Do women ever dress for other people? Sometimes, but this would be for a reason and not to tantalise all men. Perhaps she picked that outfit for her job interview because she thinks it looks professional but she’d rather wear jeans. However, this is still partly for herself because she really wants that job and wants to make the best impression. Maybe she did get dressed to look sexy for her partner (and this isn’t defined by a single definition of sexy). It might be their special date night and she’s hoping date night will lead to sex but, once again, this isn’t solely for the other person because she’s getting enjoyment out of it too. Both of these reasons are consensual choices, the latter would be a choice to be sexual, not her being sexualised.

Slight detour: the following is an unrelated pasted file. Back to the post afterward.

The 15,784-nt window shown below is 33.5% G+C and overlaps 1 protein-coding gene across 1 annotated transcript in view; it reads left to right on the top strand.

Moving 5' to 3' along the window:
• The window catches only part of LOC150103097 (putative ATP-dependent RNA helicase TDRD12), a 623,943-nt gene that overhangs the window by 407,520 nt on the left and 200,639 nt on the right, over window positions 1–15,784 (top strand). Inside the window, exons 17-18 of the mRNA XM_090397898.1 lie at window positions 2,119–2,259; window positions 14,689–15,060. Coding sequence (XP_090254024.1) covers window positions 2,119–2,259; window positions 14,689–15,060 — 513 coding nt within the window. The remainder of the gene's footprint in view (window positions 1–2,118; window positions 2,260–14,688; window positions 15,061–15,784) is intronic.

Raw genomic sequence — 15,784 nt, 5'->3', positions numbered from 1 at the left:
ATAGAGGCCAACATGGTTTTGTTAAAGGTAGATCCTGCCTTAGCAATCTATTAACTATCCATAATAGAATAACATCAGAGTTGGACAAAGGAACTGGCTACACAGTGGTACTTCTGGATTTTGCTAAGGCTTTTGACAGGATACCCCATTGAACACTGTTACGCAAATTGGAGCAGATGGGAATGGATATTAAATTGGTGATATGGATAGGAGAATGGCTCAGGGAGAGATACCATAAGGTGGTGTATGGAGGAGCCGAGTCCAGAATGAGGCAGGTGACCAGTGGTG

Do women buy underwear to look sexy? Sometimes. They might buy sexy lingerie for sexy times, or they might just wear their everyday bra. Sexy lingerie is personal preference (a lot of it can be uncomfortable to wear for long periods) and no-one wants to start a period while wearing their best lacy underwear, it’ll probably be ruined. Most of the underwear women buy is practical, they need underwear like they need other clothes and practicality is a major factor. A lot of women will pick comfy underwear they like over sexy underwear for the sake of it. Once again we’re arriving at context and choice. The choice to wear sexy underwear to look sexy for a partner, or for themselves, is not the same as being sexualised. Would you write men wearing nut-scrunching underwear all the time? No? Then don’t write women wearing rib-digging bras all the time.